Hire the right person with the Contact Center Agent – Advanced for experienced call center customer service positions. Before you invest the time and money to train a new employee, test your applicants for skills like:
- Service Orientation
- Problem Solving
- Data Entry Speed
- Sales Potential
This test provides the answers you need to make informed hiring and promotion decisions.
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The Contact Center – Agent – Advanced solution is an assessment used for job candidates applying to entry-level positions in a contact center environment that require more experience and where the main focus of the job is customer service. Sample tasks for these jobs include, but are not limited to: interacting with customers on the phone to provide information; taking orders, and solving product or service issues; responding positively to difficult or irate customers; navigating within multiple applications to find and view customer account details; and typing information quickly and accurately. Potential job titles that use this solution are: Call Center Representative, Contact Center Representative, Customer Service Agent, and Customer Service Representative.
Job Level: Entry-level
Job Family/Title: Contact Center
# of Questions: 111 (4 calls)
Time Recommended: 51 minutes
Number of Sittings: One
Designed for Unproctored Environment: Yes
Question Format: Simulation, Multiple choice
Navigation: This measures a candidate’s interactions within a realistic contact center environment by providing a workspace that simulates multiple customer service-based applications running on a Windows desktop simultaneously.
Service Orientation: This measures a candidate’s tendency to focus on meeting customers’ needs in a simulated telephone call context. This includes the tone and language used to respond to customers’ questions, apologizing when appropriate, and providing solutions that directly relate to customers’ requests.
Tactful Problem Solving: This measures a candidate’s tendencies to engage in problem solving with customers in the context of simulated telephone calls. This includes acquiring necessary information from both customers and systems to understand the nature of the problem, working through ambiguity to determine the correct answer, and tactfully explaining the resolution of the situation to customers.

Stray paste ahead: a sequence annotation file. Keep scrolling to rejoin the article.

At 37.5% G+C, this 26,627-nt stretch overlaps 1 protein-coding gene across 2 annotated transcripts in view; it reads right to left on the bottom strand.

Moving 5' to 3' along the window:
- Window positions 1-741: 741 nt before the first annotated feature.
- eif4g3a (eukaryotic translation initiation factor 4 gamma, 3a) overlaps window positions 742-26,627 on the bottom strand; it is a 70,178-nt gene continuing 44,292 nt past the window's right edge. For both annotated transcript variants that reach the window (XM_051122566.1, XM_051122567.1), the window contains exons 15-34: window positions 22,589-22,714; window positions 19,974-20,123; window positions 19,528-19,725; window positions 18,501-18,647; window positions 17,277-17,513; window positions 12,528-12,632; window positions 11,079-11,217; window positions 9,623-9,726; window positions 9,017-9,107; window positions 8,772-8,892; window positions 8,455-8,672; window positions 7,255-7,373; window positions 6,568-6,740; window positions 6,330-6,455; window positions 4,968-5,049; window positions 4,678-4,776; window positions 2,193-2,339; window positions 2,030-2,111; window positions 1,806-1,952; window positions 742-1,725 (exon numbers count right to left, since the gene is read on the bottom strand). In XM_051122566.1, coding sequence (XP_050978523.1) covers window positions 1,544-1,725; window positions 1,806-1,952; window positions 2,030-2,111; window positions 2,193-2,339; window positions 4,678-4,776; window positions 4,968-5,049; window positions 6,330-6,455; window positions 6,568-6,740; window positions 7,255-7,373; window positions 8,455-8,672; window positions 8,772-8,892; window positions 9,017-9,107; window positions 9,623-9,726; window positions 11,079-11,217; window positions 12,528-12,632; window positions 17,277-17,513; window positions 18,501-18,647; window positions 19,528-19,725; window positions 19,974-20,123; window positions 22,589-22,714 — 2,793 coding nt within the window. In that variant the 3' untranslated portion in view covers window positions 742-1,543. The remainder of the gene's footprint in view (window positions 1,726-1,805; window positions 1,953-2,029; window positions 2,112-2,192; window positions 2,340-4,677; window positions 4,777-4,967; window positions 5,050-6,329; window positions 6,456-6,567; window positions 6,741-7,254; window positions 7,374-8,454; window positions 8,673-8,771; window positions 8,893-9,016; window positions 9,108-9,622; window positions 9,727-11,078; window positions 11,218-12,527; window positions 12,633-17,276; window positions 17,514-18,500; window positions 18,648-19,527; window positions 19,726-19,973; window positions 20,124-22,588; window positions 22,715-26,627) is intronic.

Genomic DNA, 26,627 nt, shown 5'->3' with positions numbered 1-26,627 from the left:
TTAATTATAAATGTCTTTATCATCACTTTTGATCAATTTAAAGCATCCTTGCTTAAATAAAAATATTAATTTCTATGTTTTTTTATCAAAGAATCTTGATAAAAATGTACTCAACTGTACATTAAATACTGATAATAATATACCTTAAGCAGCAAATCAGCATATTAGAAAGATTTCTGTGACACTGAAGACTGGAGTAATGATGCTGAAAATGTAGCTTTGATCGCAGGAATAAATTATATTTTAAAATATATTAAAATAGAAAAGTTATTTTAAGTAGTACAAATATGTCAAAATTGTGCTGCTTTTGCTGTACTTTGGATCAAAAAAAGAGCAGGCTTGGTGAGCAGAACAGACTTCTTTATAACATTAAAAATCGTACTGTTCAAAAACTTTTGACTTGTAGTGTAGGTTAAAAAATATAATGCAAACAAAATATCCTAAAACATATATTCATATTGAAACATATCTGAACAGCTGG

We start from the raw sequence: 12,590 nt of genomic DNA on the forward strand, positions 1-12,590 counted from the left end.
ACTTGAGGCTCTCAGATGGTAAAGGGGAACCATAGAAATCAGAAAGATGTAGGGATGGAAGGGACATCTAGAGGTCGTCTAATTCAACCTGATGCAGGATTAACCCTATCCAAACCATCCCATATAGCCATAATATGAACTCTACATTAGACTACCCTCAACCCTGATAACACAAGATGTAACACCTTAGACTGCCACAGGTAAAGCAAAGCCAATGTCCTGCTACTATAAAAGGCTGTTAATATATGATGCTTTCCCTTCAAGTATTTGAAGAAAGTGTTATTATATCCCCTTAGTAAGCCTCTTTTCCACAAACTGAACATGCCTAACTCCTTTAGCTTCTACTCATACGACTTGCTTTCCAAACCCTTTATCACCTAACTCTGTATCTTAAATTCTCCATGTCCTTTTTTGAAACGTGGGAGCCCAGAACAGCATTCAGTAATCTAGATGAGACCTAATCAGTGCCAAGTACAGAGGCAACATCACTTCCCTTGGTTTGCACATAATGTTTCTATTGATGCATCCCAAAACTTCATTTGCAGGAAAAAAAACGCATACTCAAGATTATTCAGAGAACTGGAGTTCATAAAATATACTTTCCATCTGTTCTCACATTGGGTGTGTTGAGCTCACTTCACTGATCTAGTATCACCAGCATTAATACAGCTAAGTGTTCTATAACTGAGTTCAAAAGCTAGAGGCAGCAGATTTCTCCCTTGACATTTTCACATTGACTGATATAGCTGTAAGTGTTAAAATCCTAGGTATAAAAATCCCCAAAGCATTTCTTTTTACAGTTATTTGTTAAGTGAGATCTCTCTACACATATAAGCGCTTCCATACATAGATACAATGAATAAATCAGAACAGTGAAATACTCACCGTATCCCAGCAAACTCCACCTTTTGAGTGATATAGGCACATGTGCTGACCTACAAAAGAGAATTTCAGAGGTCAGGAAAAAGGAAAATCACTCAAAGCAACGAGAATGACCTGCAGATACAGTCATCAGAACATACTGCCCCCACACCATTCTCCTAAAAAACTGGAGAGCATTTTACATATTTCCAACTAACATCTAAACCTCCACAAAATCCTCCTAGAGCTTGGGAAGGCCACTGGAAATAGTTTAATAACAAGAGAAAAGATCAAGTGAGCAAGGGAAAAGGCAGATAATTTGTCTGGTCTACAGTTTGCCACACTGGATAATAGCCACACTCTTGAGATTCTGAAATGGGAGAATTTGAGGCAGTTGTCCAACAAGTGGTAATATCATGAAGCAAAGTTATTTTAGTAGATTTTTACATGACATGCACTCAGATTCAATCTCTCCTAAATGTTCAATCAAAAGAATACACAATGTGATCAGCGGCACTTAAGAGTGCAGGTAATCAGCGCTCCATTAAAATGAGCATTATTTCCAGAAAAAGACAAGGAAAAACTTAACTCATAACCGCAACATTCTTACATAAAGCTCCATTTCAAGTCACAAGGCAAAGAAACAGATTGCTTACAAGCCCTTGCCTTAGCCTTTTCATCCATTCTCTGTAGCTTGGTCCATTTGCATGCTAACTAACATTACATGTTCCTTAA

Data Entry Speed: This measures a candidate’s ability to listen to and record information received from customers quickly.
Data Entry Accuracy: This measures a candidate’s ability to listen to and record information received from customers accurately.
Learning Potential: This is a measure of the potential for success in jobs across industry type and functional area. Candidates’ responses to questions regarding developmental influences, educational and work history, and related values and attitudes are compared with response profiles from successful employees. These items are significantly related to a traditional cognitive test of learning ability.
Professional Potential: This is a measure of the tendency to have potential for professional success across industry type and functional area. This is characterized by scores that are derived from responses to questions regarding academic and social background, and aspirations concerning work.
Persistence: This is a measure of the tendency to set specific goals and work hard to achieve these goals. This trait is characterized by: suggesting the best solution for customer needs; being able to direct conversations towards a commitment/order/sale; and continuing to try if not successful the first time.
Sales Potential: This is a measure of the tendency to have a combination of sales skills and experiences that predict success in sales positions. This is characterized by: showing alternative solutions based on customer needs; directing conversations toward a commitment/order/sale; showing confidence even after a hard refusal/rejection; and striving to close a transaction every time. This is demonstrated by answering questions on a multifaceted measure relating to background, experience, and opinions.